If we think about all the species of animals and plants that have ever been described and given names, the diagnosis of Homo sapiens is arguably the vaguest. When a species new to science is formally described, it carries a diagnosis that sets out those features which are unique to the particular species. A species of shark, for instance, may be diagnosed by the size and shape of its teeth and the number of denticles present on the biting surface, along with the shape of the body and so on. For humans, however, Linnaeus (who formally described us in 1758) defined the genus Homo as Nosce te ipsum, or “Know thyself.” Interestingly, William Turton, in the English translation of Linnaeus’s work written in 1806, omitted this. Our species, though, Homo sapiens, is diagnosed as being “diurnal, varying by education and situation.” Such a diagnosis would, I am sure, fail to impress the editor of any modern-day scientific journal dealing with taxonomy (the scientific description and naming of new species).
If someone today were to set out to provide a slightly more embellished diagnosis than the one Linnaeus gave, it is likely to be very different. One characteristic feature that could be included, and that perhaps fits Linnaeus’s all-embracing description, would be our propensity to collect, acquire, gather, or otherwise accumulate objects for no apparent practical reason, other than our inquisitive nature. As Linnaeus remarked in the preface to his Systema Naturae: “Man, always curious and inquisitive and ever desirous of adding to his useful knowledge; among other sources of amusement and instruction, is naturally led to contemplate and to enquire into the work of nature.”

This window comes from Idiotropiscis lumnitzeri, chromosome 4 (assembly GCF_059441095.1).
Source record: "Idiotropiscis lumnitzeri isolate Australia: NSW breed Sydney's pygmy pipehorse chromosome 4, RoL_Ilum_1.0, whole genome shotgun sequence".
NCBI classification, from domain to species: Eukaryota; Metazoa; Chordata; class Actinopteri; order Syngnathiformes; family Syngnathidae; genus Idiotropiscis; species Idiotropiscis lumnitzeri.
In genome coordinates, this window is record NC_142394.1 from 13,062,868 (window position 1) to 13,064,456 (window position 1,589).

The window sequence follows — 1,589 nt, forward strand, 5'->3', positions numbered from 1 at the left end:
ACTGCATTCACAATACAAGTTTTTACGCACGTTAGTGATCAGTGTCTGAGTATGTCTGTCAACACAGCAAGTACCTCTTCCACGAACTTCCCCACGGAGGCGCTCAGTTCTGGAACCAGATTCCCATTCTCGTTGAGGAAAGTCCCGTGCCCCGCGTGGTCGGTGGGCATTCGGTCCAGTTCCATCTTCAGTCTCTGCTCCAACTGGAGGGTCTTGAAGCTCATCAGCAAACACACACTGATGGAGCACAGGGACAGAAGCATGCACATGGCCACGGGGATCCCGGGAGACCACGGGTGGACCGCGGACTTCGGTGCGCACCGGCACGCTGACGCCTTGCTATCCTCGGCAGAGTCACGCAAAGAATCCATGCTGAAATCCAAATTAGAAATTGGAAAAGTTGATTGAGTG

Such an interpretation would suggest a genetic cause for this collecting condition. But there are some who argue that in the “nature/nurture” collecting debate it is all nurture (or more specifically a lack of nurture during development). In his book Collecting: An Unruly Passion, Werner Muensterberger argues strongly for the impact of an individual’s early upbringing in determining whether or not he or she gets bitten by the collecting bug. In his view, collecting is a compulsive act, molded by irrational impulses that arise from an emotionally unstable upbringing. Thus, the object comes to represent something that will provide emotional support. The collector assigns power and value to the objects, virtually akin, so Muensterberger argues, to a religious fervor. Irrespective of the type of object that is collected, Muensterberger believes that it is the emotional state that collectors achieve by surrounding themselves with magically potent objects that drives them on. But to my mind, it is not just the acquisition of the object; it is the hunt to find it that provides the impetus. It is the hunt that matters, whether for porcelain, fossils, or beer-bottle caps. There is a preoccupation with the challenge—an emotional hunger to collect.